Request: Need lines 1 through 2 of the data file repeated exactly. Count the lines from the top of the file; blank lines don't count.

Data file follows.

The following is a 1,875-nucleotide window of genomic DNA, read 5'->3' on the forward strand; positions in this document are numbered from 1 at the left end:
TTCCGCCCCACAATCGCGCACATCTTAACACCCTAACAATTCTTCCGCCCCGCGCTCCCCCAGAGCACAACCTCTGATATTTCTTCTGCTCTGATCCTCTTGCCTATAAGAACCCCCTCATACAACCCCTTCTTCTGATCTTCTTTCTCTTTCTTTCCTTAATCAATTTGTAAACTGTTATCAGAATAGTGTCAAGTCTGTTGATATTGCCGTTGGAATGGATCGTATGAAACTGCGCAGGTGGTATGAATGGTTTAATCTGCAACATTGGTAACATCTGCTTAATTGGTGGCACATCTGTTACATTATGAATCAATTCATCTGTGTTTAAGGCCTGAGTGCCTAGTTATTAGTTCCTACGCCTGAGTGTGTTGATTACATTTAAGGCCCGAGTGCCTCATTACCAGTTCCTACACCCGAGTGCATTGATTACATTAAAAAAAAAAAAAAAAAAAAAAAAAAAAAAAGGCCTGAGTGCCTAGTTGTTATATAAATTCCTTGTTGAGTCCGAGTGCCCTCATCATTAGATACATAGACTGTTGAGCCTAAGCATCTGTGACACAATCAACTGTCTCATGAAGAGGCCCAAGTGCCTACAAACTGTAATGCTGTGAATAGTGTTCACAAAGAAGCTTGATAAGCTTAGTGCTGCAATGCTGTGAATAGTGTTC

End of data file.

The following is a 1,875-nucleotide window of genomic DNA, read 5'->3' on the forward strand; positions in this document are numbered from 1 at the left end:
TTCCGCCCCACAATCGCGCACATCTTAACACCCTAACAATTCTTCCGCCCCGCGCTCCCCCAGAGCACAACCTCTGATATTTCTTCTGCTCTGATCCTCTTGCCTATAAGAACCCCCTCATACAACCCCTTCTTCTGATCTTCTTTCTCTTTCTTTCCTTAATCAATTTGTAAACTGTTATCAGAATAGTGTCAAGTCTGTTGATATTGCCGTTGGAATGGATCGTATGAAACTGCGCAGGTGGTATGAATGGTTTAATCTGCAACATTGGTAACATCTGCTTAATTGGTGGCACATCTGTTACATTATGAATCAATTCATCTGTGTTTAAGGCCTGAGTGCCTAGTTATTAGTTCCTACGCCTGAGTGTGTTGATTACATTTAAGGCCCGAGTGCCTCATTACCAGTTCCTACACCCGAGTGCATTGATTACATTAAAAAAAAAAAAAAAAAAAAAAAAAAAAAAAGGCCTGAGTGCCTAGTTGTTATATAAATTCCTTGTTGAGTCCGAGTGCCCTCATCATTAGATACATAGACTGTTGAGCCTAAGCATCTGTGACACAATCAACTGTCTCATGAAGAGGCCCAAGTGCCTACAAACTGTAATGCTGTGAATAGTGTTCACAAAGAAGCTTGATAAGCTTAGTGCTGCAATGCTGTGAATAGTGTTC